When I was growing up my mom attached a pin to her dresser mirror that said "Fuck the Real World- I'm an Artist." As the dining room table was often piled high with inedible objects, we ate dinner on a picnic blanket in the middle of the living room. On one memorable occasion, a friend and I found potatoes in the washing machine. I had no idea what an iron was. Our house was characterized by dirt, oil pastels, clutter, clay, those colorful crystals that you can use to make feaux-stained glass window hangings, tissue paper, tye dies, paint brushes, cats, cat hair and random surplus natural and manmade materials that might at some point come in handy for creating something. A lampshade collage! A little clay animal friend to hang out in a potted plant! One of our cats often slept in the dish drying rack because it was pretty much guaranteed to be dish-free. We didn't have a TV until I turned 13 (and then my mom insisted it be in my room and not in her WAY) so we made shit. And we didn't clean. At least I have no memories of cleaning. My first 3 jobs after graduating from liberal arts school were in the house keeping and food service industries. It was while scrubbing out cabins on a dude ranch in Colorado, hotel rooms in Arkansas and heads on a cruise ship in Alaska that I learned how to use a mop, a vacuum cleaner and to tell the difference between Windex and 409. This was a skill set previously unknown to me and I tried it on like an ill-fitting wig. I was fast but never good. I simply couldn't make myself care, the way that people who grew up cleaning every Saturday did.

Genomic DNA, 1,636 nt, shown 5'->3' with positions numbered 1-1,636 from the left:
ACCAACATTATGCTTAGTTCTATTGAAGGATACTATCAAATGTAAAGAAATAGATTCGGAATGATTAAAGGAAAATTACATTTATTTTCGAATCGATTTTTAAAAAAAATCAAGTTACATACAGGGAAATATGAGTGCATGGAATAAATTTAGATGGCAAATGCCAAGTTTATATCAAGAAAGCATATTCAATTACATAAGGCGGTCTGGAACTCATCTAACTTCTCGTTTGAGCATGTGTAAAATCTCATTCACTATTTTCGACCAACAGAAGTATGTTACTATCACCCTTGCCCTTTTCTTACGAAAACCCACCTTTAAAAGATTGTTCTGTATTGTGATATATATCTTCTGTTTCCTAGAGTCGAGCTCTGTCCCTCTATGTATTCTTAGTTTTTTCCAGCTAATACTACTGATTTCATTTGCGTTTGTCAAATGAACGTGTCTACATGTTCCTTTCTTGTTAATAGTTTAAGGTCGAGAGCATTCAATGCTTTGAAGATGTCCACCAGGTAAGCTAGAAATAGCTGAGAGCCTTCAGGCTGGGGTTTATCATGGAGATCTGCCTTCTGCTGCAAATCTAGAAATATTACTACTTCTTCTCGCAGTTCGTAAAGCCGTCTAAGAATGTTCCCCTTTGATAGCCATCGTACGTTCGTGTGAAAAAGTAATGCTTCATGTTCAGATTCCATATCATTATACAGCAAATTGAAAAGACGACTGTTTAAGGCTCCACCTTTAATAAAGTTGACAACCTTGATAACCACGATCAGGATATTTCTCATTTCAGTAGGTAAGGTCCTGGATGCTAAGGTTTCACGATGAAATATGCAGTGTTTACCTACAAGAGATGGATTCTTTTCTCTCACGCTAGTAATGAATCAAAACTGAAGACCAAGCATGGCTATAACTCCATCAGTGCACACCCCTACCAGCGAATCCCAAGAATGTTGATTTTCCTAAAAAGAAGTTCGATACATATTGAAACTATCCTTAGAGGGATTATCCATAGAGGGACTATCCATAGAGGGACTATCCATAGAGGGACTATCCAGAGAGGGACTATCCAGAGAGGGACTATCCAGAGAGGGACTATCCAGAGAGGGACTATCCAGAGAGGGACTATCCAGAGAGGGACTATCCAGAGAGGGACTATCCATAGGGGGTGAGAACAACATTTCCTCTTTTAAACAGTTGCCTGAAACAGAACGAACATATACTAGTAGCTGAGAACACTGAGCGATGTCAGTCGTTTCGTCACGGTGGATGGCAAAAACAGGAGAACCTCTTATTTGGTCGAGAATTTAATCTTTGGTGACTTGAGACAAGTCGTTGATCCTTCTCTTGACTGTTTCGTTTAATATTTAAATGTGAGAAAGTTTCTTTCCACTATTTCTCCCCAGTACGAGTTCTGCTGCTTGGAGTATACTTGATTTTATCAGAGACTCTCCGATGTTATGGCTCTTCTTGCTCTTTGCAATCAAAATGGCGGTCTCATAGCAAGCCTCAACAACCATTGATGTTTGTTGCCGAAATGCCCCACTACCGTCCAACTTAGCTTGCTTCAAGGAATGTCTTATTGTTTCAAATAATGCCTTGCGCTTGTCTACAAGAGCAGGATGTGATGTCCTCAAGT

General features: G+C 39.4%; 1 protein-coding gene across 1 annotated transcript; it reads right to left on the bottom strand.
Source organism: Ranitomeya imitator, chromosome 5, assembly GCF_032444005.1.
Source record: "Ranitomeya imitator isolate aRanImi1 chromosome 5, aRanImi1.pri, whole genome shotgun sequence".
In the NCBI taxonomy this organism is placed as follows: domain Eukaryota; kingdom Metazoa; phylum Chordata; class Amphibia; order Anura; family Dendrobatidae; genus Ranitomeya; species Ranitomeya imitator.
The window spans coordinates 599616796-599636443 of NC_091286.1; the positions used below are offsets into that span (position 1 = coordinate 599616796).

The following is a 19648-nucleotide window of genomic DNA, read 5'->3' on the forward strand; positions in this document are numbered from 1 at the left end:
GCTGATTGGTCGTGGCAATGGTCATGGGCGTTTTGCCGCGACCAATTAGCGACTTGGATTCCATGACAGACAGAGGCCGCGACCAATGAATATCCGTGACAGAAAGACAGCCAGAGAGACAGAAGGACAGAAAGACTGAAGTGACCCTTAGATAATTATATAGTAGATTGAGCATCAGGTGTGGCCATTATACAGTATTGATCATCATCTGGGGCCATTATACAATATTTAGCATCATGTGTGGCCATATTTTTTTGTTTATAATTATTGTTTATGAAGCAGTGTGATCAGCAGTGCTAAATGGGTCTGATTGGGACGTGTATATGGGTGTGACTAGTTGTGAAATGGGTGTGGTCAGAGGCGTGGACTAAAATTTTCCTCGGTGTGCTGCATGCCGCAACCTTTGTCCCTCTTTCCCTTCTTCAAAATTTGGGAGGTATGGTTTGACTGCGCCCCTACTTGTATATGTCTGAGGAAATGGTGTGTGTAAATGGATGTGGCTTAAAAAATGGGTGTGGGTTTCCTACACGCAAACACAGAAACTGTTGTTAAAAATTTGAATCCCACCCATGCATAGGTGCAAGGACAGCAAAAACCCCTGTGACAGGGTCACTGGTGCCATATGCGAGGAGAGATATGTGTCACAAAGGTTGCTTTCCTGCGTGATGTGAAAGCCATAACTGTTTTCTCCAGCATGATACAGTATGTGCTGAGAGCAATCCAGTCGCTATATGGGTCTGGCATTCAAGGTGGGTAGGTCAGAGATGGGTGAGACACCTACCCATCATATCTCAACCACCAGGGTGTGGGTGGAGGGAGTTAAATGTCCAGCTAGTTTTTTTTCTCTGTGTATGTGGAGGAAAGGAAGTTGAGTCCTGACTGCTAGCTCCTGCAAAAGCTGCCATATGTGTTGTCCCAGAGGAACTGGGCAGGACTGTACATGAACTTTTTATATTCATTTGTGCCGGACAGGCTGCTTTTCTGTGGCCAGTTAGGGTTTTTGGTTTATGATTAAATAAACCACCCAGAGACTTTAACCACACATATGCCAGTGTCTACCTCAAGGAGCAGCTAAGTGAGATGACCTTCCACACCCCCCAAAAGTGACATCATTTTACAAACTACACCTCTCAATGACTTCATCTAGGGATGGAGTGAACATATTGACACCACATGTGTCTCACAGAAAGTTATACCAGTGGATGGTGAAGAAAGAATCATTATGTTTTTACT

For the last 10 years I have lived in the house that I grew up in. The feelings surrounding this are as complex as the sedimentary layers of dust and dead skin and karma that have built up like invisible earth. I light sage, I put mirrors behind the toilet and baguas in the corners but the sacred hold of the past and dead things and my childhood burns stronger. I woke up this morning with every intention of setting things straight. Putting this here and that there. Sorting, folding, sifting, washing, scrubbing, arranging. But I simply cannot muster up the right kind of energy to make it happen. Over animal crackers and steak this morning, I told my husband I was too busy anymore to attend to domestic duties and asked if we could please hire a maid.
Sure, he said. How should we pay for it? Well, you could sleep with her in exchange for laundry, I suggested. OK, he said. But in that case, I get to pick who we hire. And you're in charge of finding lawn care.